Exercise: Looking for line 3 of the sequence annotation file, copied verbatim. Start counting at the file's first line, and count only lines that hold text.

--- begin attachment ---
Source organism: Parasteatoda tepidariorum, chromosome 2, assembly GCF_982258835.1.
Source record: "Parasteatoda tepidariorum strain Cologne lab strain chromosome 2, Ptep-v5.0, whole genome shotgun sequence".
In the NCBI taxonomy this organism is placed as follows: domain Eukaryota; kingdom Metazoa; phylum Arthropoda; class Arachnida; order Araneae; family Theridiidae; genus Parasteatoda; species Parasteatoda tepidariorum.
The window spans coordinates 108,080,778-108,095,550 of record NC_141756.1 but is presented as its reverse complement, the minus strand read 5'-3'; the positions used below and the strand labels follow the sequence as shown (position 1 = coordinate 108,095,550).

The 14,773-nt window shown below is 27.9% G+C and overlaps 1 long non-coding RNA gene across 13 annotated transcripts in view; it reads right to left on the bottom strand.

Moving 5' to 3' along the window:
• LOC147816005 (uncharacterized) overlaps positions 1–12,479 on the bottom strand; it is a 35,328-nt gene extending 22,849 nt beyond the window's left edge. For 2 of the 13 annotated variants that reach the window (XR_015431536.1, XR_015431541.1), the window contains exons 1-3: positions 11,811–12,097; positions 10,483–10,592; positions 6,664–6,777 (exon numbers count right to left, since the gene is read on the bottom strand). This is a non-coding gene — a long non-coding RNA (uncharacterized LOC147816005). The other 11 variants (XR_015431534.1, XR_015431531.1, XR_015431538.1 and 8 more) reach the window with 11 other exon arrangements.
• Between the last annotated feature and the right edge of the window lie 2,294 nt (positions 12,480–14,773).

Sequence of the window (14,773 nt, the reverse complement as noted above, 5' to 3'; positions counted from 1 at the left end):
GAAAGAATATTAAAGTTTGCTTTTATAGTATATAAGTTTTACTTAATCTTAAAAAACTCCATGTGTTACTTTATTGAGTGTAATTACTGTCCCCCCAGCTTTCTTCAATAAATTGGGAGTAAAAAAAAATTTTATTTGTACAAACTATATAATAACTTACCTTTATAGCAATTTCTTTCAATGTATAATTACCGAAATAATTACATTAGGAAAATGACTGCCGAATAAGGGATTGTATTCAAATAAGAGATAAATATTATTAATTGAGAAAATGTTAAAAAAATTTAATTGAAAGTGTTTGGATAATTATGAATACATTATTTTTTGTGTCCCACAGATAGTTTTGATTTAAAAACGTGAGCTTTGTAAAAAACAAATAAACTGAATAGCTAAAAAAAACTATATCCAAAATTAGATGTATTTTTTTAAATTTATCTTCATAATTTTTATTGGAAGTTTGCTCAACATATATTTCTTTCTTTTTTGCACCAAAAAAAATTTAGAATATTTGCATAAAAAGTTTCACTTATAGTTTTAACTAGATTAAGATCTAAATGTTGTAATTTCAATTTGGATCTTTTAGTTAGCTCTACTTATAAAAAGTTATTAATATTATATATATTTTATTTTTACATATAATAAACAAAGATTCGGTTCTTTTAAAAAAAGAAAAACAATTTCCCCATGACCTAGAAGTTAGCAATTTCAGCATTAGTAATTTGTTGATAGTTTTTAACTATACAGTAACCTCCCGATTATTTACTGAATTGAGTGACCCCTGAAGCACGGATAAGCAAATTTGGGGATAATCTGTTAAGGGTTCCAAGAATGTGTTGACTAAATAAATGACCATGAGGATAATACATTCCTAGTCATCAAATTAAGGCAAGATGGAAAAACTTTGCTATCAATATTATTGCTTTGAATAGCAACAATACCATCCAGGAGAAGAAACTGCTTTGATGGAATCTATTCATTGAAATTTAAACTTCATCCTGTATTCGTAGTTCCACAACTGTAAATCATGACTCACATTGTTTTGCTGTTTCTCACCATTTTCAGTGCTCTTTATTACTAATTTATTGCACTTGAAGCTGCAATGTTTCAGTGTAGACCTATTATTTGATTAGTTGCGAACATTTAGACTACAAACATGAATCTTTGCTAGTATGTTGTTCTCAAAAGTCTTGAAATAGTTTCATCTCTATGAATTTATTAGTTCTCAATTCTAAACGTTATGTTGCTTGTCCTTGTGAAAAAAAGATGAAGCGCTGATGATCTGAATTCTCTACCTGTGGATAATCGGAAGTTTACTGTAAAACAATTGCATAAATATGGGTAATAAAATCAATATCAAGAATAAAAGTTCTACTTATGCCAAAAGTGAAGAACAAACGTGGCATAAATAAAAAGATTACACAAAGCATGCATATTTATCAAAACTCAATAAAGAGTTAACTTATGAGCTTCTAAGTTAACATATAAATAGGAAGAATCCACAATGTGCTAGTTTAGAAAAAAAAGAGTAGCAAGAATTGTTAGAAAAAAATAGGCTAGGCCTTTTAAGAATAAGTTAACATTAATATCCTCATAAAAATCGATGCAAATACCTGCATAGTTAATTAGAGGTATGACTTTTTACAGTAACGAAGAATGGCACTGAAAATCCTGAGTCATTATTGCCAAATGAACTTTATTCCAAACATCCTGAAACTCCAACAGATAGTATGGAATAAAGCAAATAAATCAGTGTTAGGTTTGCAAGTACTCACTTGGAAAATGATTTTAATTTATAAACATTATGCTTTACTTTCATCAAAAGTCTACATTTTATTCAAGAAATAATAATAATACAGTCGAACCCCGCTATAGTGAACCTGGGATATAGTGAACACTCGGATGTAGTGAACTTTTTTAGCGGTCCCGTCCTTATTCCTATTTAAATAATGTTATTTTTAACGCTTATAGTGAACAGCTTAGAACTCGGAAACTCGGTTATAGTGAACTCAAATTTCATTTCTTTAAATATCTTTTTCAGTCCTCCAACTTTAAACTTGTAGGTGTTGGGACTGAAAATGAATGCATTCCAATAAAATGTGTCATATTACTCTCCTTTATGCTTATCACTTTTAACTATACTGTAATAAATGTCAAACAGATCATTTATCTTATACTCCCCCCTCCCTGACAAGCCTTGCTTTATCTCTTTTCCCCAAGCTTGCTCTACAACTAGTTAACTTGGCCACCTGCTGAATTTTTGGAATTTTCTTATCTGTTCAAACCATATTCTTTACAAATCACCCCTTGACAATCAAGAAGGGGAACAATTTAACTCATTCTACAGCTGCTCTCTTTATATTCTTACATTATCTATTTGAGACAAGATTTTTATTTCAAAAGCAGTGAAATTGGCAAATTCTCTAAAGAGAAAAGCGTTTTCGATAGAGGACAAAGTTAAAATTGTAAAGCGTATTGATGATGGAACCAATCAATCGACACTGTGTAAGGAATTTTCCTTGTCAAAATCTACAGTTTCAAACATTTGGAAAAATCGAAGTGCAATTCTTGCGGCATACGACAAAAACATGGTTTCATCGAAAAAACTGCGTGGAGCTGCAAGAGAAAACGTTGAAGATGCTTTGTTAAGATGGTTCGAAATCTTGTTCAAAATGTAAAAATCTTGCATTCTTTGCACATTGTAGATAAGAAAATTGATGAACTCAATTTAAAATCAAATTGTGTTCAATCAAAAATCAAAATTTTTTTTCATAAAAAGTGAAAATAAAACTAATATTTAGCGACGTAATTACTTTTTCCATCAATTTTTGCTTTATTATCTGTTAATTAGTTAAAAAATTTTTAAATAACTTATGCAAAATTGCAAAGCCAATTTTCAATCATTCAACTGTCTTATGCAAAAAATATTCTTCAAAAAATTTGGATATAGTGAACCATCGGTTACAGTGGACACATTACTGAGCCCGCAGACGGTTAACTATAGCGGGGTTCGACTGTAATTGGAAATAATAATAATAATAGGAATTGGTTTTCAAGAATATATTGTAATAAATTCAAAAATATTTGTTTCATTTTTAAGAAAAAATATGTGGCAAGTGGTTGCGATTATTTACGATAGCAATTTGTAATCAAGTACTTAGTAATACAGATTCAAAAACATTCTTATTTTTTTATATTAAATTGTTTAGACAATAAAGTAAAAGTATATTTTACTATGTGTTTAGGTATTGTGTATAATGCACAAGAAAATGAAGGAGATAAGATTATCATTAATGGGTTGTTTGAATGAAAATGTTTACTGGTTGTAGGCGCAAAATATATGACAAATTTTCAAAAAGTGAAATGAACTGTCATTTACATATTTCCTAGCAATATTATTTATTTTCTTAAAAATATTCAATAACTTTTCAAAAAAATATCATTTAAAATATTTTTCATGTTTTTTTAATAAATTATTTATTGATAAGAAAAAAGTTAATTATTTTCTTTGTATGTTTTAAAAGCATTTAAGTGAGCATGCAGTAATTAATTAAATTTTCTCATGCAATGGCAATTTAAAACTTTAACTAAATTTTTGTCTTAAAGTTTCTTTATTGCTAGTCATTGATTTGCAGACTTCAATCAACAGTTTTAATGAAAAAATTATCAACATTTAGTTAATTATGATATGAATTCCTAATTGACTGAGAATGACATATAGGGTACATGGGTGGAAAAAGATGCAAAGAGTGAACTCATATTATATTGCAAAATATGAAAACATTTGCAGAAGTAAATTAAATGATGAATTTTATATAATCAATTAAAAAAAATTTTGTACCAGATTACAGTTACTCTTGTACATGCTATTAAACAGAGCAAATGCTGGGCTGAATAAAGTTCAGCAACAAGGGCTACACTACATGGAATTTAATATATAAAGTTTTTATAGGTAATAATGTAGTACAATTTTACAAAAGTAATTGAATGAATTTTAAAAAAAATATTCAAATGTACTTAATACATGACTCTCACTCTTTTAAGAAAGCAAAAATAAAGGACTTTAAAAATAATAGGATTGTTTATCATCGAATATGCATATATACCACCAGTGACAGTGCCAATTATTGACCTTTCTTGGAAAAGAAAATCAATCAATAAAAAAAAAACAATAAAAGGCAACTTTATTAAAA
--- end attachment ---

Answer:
In the NCBI taxonomy this organism is placed as follows: domain Eukaryota; kingdom Metazoa; phylum Arthropoda; class Arachnida; order Araneae; family Theridiidae; genus Parasteatoda; species Parasteatoda tepidariorum.